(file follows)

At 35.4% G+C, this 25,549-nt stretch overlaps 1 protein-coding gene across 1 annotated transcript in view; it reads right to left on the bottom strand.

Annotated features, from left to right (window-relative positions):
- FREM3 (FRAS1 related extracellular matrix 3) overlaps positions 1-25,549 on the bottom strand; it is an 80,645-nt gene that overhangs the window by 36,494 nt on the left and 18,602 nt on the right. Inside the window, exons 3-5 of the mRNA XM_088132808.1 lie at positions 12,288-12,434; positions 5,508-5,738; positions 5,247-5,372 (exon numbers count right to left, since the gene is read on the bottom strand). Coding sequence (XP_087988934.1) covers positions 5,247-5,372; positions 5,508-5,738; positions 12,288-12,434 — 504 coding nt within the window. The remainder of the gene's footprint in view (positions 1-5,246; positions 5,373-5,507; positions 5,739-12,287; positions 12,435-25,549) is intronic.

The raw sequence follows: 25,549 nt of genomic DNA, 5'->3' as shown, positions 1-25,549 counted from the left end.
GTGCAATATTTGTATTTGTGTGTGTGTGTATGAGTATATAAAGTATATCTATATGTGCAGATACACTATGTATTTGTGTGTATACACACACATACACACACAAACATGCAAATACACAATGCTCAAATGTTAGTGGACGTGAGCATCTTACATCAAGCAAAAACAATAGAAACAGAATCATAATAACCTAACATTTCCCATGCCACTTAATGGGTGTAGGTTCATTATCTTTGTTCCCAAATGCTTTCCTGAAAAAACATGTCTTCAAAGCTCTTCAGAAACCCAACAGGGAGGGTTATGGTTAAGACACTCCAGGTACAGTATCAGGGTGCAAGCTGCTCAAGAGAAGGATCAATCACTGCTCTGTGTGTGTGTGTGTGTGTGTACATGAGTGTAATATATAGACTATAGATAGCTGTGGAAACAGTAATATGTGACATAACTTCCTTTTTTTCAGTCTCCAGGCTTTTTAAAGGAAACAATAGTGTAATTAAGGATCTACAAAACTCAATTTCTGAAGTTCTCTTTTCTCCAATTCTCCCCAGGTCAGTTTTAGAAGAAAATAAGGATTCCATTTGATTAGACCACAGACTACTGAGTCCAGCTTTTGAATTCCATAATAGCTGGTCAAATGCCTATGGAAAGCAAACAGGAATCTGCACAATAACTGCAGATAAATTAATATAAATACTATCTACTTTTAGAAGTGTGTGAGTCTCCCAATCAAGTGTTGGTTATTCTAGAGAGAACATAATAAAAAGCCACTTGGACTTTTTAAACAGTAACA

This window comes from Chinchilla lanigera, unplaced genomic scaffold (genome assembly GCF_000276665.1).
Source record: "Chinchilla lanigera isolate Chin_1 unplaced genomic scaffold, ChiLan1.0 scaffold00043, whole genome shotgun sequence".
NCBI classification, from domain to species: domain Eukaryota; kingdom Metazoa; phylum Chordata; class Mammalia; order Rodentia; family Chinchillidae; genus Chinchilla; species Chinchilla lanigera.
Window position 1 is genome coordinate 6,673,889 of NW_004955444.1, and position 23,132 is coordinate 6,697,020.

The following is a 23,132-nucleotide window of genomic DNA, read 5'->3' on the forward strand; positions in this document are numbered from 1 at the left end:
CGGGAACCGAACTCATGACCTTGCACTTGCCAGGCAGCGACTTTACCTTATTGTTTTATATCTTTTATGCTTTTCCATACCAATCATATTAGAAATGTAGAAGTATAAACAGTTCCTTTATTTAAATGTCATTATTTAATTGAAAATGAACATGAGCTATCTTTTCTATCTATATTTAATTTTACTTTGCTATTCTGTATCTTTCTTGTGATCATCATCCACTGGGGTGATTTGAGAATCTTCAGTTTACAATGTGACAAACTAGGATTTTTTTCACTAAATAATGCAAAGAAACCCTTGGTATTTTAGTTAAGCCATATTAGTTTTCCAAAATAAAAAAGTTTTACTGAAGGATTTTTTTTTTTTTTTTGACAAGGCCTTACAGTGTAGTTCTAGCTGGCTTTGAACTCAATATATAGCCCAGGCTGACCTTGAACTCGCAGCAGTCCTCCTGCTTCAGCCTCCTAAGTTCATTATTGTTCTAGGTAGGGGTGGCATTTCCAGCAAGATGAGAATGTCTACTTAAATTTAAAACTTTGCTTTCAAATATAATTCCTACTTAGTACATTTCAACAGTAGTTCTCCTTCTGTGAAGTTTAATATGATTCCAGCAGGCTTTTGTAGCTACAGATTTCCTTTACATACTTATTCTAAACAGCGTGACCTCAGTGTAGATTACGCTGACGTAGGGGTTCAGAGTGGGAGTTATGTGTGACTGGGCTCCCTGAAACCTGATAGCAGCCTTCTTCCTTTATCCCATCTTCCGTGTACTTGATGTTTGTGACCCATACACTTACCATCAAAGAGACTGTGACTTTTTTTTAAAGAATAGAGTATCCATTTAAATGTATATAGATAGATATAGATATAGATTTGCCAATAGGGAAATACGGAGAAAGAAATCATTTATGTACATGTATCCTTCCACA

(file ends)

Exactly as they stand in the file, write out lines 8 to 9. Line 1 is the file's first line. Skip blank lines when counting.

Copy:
NCBI classification, from domain to species: domain Eukaryota; kingdom Metazoa; phylum Chordata; class Mammalia; order Rodentia; family Chinchillidae; genus Chinchilla; species Chinchilla lanigera.
Window position 1 is genome coordinate 6,673,889 of NW_004955444.1, and position 23,132 is coordinate 6,697,020.